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Lateral geniculate lesions block circadian phase-shift responses to a benzodiazepine.

Publication Date
  • Research Article
  • Biology
  • Pharmacology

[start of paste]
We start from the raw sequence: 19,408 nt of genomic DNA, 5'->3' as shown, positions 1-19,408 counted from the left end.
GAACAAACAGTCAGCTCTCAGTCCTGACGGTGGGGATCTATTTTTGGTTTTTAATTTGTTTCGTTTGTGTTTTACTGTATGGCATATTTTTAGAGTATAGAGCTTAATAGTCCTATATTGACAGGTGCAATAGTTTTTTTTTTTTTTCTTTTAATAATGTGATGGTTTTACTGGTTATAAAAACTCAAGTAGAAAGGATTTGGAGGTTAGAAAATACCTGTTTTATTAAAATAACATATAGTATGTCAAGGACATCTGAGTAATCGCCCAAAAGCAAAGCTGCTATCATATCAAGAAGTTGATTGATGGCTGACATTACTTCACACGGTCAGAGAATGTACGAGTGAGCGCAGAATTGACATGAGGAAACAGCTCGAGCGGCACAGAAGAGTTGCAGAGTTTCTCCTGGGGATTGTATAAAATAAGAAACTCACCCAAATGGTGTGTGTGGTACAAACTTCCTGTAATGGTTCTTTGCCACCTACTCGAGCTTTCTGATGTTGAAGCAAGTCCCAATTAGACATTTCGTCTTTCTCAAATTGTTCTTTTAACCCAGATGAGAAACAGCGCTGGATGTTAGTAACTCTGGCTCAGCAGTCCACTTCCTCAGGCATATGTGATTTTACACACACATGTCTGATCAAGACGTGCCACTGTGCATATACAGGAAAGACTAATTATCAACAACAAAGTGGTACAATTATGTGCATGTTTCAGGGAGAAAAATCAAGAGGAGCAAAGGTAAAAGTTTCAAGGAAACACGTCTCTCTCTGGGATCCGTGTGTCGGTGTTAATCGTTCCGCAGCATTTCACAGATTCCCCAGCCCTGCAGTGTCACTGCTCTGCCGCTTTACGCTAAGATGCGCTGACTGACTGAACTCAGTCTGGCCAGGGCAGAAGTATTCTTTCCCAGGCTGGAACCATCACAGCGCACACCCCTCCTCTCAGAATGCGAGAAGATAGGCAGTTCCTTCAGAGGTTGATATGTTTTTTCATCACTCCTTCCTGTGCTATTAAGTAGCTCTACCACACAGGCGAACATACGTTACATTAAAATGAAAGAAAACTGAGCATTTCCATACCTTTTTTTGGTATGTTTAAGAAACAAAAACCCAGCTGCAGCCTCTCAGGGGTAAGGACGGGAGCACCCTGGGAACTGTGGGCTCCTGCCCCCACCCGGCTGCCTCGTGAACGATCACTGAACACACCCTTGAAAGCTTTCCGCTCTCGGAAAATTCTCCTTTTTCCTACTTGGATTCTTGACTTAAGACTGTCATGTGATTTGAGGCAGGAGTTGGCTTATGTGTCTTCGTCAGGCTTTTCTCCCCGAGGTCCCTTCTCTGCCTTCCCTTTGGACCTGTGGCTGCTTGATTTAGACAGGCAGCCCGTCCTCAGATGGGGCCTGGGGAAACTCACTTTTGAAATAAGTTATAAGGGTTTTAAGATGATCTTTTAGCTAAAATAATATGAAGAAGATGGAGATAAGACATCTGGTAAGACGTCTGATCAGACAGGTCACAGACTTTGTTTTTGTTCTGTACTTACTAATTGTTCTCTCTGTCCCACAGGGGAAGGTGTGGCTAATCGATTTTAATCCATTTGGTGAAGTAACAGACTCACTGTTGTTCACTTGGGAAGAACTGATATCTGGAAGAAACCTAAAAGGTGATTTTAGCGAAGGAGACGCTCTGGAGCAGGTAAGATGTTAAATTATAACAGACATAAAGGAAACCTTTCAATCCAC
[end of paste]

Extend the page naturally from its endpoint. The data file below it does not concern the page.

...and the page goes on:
Several pharmacological treatments, including application of an excitatory neurotoxin to the lateral geniculate nucleus (LGN) and systemic administration of triazolam, a clinically effective benzodiazepine, can elicit large phase shifts in a circadian rhythm according to the time of administration. The hypothesis that the LGN might mediate the effect of triazolam on circadian clock function was tested. Bilateral lesions of the LGN, which destroyed the connection from the intergeniculate leaflet to the suprachiasmatic nucleus, blocked phase-shift responses to triazolam. The requirement of an intact LGN for triazolam to shift circadian phase suggests that the LGN may be a site through which stimuli gain access to the circadian clock to modulate rhythm phase and entrainment.

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